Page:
I wrote this years ago to explain to a professor that free riders (specifically those gaining benefits from the free actions of other people in a market economy) is not a market failure:
In a normal market economy both the seller and buyer receives some social surplus from the trade and thus wealth is created. The free rider problem is only looked down upon because the free rider is perceived as getting something for nothing, when in fact that is how wealth is created in the first place. Let us look at the example:
A, B, and C live in adjacent houses. B wants to build a lamppost in order to keep away burglars. A and C would both benefit being as their houses would also receive the light to keep away intruders. Naturally B would want this lamppost the most being as it would be on his land giving his house light. A wants it also being as he has a nice house, but not as much as B because the light only partially hits his house. C has a little value for it, although getting the same amount of light he has less he wishes to protect, he lives in a trailer house.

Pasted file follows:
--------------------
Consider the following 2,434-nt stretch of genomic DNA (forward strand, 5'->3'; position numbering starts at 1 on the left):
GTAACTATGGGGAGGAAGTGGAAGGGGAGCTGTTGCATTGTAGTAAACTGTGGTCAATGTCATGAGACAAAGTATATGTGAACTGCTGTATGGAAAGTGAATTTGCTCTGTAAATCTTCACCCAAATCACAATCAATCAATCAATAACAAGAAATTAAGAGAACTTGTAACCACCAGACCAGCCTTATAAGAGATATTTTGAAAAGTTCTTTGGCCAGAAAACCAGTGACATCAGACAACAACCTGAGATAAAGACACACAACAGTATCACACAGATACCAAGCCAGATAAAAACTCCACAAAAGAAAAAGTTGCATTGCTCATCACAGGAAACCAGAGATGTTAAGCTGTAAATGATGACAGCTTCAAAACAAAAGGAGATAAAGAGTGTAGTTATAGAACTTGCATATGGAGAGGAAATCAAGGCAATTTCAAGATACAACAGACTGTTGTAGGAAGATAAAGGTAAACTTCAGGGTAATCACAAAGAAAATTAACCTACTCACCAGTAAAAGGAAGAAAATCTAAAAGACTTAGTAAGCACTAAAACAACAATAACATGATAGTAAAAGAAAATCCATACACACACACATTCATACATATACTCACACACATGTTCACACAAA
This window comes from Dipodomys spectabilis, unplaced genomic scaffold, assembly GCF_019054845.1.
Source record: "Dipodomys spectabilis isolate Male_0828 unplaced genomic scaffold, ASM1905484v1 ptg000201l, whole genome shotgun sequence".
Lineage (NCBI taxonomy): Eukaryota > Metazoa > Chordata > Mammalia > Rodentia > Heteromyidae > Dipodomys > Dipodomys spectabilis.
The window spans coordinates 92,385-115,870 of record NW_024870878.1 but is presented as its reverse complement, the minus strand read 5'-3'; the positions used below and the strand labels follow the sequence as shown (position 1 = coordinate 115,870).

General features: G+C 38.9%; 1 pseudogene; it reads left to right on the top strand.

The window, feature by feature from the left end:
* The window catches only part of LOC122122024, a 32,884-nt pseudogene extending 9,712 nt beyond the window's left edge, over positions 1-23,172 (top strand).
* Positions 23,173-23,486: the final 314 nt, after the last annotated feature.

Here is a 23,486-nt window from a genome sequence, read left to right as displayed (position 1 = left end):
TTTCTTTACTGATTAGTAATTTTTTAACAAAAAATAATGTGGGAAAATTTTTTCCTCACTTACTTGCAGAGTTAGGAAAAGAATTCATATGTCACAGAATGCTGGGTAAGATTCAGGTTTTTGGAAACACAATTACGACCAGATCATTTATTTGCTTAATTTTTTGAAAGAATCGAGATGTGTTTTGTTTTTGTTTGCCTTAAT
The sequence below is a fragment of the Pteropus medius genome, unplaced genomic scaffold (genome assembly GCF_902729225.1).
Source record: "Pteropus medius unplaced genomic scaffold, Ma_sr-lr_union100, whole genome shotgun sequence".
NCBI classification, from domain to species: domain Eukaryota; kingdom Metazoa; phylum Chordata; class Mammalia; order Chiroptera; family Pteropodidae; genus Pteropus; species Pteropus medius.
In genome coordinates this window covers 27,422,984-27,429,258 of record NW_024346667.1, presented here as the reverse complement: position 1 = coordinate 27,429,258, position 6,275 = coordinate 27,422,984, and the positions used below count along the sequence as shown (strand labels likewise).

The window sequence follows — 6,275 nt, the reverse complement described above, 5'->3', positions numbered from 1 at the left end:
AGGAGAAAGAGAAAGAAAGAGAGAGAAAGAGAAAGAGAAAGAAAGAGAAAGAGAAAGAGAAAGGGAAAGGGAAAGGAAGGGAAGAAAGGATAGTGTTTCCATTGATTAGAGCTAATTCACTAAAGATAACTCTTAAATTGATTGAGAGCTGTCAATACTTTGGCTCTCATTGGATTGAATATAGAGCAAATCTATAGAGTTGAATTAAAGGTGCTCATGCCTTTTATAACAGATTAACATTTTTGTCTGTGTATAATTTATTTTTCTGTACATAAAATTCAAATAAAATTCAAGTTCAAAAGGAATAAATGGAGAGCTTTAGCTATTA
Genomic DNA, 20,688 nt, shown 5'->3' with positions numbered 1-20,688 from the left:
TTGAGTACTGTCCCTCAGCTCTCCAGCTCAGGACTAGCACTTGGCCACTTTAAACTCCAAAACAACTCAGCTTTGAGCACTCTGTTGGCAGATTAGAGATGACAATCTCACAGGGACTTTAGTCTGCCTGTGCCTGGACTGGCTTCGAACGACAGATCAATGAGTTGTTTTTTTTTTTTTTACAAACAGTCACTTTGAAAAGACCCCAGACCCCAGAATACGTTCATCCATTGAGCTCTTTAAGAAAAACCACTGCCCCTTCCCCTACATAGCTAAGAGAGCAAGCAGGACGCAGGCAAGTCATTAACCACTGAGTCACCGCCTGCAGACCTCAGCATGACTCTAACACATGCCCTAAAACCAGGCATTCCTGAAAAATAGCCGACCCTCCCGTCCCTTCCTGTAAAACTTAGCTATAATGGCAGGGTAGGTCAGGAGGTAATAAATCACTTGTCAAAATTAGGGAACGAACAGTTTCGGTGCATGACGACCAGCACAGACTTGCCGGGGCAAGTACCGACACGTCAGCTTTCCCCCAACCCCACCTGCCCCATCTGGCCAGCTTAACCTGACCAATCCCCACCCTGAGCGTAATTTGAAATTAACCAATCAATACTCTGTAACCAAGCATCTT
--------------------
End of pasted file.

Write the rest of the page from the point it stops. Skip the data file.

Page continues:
The lamppost costs 300 dollars.
B is willing to pay up to 200 dollars.
A is willing to pay 100 dollars.
C is willing to pay 50 dollars.
C bluffs and says he won’t contribute, although he does value the light. A and B are forced to pay their max prices if they don’t call his bluff. 50 dollars of social surplus is created. If the prices were changed, B is only willing to pay 150 dollars, then after seeing his bluff will not work and no lamppost will go up, C decided to pitch in his 50. The lamp is created.
When buying a car, I did want the car, but always kept my bluff of walking away as to make the seller drop his price as low as he would. A fake problem is created when good bluffers get what they want for nothing, but this is not at all a problem. Every party still benefits even with external benefits. If every party paying didn’t benefit then the action wouldn’t be done. There is no need for government involvement in this case.
If B only values the lamppost at 150, and C didn’t value it at all, then the post shouldn’t be built, no mater what benefits A says C gets. It is immoral to take by force from C to make him participate in a trade. Not only that, but the social value is less than the costs. Governments can’t gauge social value; they should have no part in the lamppost making process.
The dollar’s value is usually in sync with demand for U.S. Treasury notes. The Treasury Department sells notes for a fixed interest rate and face value. Investors bid at a Treasury auction for more or less than the face value, and can resell them on a secondary market. High demand means investors pay more than face value, and accept a lower yield . Low demand means investors pay less than face value and receive a higher yield. That’s why a high yield means low dollar demand — until the yield goes high enough to trigger renewed dollar demand.